Credit- and debit-card data from Moneris, Canada's largest payment processor, showed overall spending in downtown Toronto for the duration of the games was about 7.7 per cent higher than in 2014 – a "healthy" year-over-year increase, according to Rob Cameron, chief marketing officer at Moneris.

A more impressive figure was international card spending: up almost 19 per cent during the Games in the downtown area.

"If you used the [credit and debit] cards to follow the story, you'd say more tourists were definitely in Toronto, brought in by the Games," he said.

But Andrew Weir, chief marketing officer of Tourism Toronto, said his impression is that most Pan Am visitors were from Southern Ontario. Though he doesn't yet have final figures, he expects business in July will have remained on par with other years.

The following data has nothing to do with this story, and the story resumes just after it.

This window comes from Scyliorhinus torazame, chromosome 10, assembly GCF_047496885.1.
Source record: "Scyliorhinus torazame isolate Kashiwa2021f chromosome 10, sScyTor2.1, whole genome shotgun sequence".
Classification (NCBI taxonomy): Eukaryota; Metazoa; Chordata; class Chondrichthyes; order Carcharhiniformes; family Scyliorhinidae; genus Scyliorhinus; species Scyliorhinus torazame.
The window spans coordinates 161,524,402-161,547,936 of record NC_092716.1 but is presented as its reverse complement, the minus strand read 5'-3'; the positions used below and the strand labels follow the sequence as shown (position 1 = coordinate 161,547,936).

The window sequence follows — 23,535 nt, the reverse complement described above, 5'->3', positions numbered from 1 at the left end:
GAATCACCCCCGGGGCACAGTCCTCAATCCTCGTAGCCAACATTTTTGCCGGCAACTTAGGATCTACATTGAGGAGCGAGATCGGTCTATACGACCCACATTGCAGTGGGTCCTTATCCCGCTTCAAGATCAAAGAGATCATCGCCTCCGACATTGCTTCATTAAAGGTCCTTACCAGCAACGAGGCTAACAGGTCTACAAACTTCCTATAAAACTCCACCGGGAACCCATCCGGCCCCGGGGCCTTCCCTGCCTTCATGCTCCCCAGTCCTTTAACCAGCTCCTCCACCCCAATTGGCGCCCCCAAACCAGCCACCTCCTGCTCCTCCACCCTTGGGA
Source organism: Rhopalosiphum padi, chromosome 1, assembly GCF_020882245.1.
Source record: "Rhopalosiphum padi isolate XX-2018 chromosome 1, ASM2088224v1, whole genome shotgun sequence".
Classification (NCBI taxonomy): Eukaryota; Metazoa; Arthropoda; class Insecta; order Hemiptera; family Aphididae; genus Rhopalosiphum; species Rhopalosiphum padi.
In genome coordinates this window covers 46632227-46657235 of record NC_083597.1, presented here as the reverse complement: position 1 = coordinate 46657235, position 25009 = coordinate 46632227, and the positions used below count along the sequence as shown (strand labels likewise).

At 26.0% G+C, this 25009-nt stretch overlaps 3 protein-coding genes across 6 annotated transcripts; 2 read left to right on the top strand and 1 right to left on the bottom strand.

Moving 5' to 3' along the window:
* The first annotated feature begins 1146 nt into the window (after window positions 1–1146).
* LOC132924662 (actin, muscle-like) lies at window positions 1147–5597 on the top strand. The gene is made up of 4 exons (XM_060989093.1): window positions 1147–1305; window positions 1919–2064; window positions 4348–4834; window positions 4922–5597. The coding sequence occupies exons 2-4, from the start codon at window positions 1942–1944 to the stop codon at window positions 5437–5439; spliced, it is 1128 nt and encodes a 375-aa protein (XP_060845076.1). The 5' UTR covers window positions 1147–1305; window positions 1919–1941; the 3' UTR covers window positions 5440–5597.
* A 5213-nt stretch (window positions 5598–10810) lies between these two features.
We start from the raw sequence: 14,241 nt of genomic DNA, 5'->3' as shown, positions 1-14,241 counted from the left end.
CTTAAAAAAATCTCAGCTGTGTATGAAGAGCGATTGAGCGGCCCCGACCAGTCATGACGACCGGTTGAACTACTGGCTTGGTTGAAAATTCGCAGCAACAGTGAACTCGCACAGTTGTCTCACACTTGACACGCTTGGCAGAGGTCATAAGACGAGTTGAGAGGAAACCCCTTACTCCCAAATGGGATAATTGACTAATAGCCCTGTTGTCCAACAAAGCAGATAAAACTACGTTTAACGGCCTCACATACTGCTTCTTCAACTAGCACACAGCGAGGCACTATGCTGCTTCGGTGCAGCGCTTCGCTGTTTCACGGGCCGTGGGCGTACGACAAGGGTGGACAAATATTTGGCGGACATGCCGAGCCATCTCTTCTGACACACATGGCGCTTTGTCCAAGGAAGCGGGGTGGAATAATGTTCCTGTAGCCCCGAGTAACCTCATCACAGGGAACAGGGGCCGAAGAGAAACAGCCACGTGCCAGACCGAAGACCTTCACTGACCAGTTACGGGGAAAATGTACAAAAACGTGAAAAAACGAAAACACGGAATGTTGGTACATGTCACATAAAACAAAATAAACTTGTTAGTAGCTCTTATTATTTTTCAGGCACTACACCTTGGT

Janice Solomon, executive director for the Toronto Entertainment District business improvement area, pointed to the Summerlicious restaurant festival, the recent success of the Blue Jays and the popularity of the musical Kinky Boots at the Princess of Wales theatre as strong draws to downtown Toronto that coincided with Pan Am.

Hamilton, which hosted soccer events, did well: While total spending was up 9.8 per cent from last year, international spending was up 124 per cent.

During the Games, GO Transit ridership on the Lakeshore line, which connected many of the sports venues, was up more than 25 per cent from the previous year.

But that boost wasn't consistent across the region.

While Greyhound Canada saw a 22-per-cent increase in passenger traffic to Toronto, a Via Rail spokesperson said the company's ridership numbers "were not affected by the Pan Am Games."

Toronto Pearson International Airport recorded 2.2 million passengers entering and leaving during the games, a modest increase compared to 2.088 million passengers during the same period last year.